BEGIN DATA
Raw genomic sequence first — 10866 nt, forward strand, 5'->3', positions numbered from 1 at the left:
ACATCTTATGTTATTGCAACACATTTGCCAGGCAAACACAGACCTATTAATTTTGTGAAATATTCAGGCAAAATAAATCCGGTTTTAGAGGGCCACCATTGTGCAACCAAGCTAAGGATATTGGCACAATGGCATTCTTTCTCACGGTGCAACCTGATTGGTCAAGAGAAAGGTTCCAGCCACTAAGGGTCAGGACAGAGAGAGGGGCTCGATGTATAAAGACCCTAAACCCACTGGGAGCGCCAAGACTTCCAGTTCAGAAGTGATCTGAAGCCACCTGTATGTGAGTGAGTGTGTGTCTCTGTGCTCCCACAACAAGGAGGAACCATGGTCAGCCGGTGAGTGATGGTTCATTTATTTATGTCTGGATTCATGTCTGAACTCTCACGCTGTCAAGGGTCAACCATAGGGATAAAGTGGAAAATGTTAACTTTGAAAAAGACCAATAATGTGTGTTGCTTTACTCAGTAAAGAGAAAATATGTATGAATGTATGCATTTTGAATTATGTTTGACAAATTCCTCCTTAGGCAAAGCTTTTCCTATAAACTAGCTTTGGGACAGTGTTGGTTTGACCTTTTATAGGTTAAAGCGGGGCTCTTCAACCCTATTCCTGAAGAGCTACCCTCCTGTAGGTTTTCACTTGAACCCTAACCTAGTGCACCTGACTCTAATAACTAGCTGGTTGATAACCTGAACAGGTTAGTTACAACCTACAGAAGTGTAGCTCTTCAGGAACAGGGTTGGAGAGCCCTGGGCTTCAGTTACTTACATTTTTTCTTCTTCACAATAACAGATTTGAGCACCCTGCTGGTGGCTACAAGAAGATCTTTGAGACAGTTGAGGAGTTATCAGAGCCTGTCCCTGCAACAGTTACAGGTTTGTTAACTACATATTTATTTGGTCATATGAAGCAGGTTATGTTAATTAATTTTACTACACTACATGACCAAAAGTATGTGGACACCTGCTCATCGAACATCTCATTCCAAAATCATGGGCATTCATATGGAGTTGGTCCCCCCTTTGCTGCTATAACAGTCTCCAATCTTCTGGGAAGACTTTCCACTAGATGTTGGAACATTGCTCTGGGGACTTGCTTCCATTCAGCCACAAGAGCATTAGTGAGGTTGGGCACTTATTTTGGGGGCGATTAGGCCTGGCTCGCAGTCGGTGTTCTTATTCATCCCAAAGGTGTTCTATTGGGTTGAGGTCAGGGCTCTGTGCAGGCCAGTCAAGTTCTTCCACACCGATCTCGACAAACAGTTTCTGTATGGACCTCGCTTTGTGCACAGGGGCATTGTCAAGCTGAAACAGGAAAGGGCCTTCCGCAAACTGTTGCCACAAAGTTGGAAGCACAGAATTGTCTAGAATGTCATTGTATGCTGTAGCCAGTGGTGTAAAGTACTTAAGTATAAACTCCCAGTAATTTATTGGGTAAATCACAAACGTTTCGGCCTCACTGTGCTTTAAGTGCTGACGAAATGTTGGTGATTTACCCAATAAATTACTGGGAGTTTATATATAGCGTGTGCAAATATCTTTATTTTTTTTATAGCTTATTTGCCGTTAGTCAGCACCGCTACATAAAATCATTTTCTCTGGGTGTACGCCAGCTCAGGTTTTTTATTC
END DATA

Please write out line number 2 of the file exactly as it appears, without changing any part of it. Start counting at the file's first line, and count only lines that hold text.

ACATCTTATGTTATTGCAACACATTTGCCAGGCAAACACAGACCTATTAATTTTGTGAAATATTCAGGCAAAATAAATCCGGTTTTAGAGGGCCACCATTGTGCAACCAAGCTAAGGATATTGGCACAATGGCATTCTTTCTCACGGTGCAACCTGATTGGTCAAGAGAAAGGTTCCAGCCACTAAGGGTCAGGACAGAGAGAGGGGCTCGATGTATAAAGACCCTAAACCCACTGGGAGCGCCAAGACTTCCAGTTCAGAAGTGATCTGAAGCCACCTGTATGTGAGTGAGTGTGTGTCTCTGTGCTCCCACAACAAGGAGGAACCATGGTCAGCCGGTGAGTGATGGTTCATTTATTTATGTCTGGATTCATGTCTGAACTCTCACGCTGTCAAGGGTCAACCATAGGGATAAAGTGGAAAATGTTAACTTTGAAAAAGACCAATAATGTGTGTTGCTTTACTCAGTAAAGAGAAAATATGTATGAATGTATGCATTTTGAATTATGTTTGACAAATTCCTCCTTAGGCAAAGCTTTTCCTATAAACTAGCTTTGGGACAGTGTTGGTTTGACCTTTTATAGGTTAAAGCGGGGCTCTTCAACCCTATTCCTGAAGAGCTACCCTCCTGTAGGTTTTCACTTGAACCCTAACCTAGTGCACCTGACTCTAATAACTAGCTGGTTGATAACCTGAACAGGTTAGTTACAACCTACAGAAGTGTAGCTCTTCAGGAACAGGGTTGGAGAGCCCTGGGCTTCAGTTACTTACATTTTTTCTTCTTCACAATAACAGATTTGAGCACCCTGCTGGTGGCTACAAGAAGATCTTTGAGACAGTTGAGGAGTTATCAGAGCCTGTCCCTGCAACAGTTACAGGTTTGTTAACTACATATTTATTTGGTCATATGAAGCAGGTTATGTTAATTAATTTTACTACACTACATGACCAAAAGTATGTGGACACCTGCTCATCGAACATCTCATTCCAAAATCATGGGCATTCATATGGAGTTGGTCCCCCCTTTGCTGCTATAACAGTCTCCAATCTTCTGGGAAGACTTTCCACTAGATGTTGGAACATTGCTCTGGGGACTTGCTTCCATTCAGCCACAAGAGCATTAGTGAGGTTGGGCACTTATTTTGGGGGCGATTAGGCCTGGCTCGCAGTCGGTGTTCTTATTCATCCCAAAGGTGTTCTATTGGGTTGAGGTCAGGGCTCTGTGCAGGCCAGTCAAGTTCTTCCACACCGATCTCGACAAACAGTTTCTGTATGGACCTCGCTTTGTGCACAGGGGCATTGTCAAGCTGAAACAGGAAAGGGCCTTCCGCAAACTGTTGCCACAAAGTTGGAAGCACAGAATTGTCTAGAATGTCATTGTATGCTGTAGCCAGTGGTGTAAAGTACTTAAGTATAAACTCCCAGTAATTTATTGGGTAAATCACAAACGTTTCGGCCTCACTGTGCTTTAAGTGCTGACGAAATGTTGGTGATTTACCCAATAAATTACTGGGAGTTTATATATAGCGTGTGCAAATATCTTTATTTTTTTTATAGCTTATTTGCCGTTAGTCAGCACCGCTACATAAAATCATTTTCTCTGGGTGTACGCCAGCTCAGGTTTTTTATTC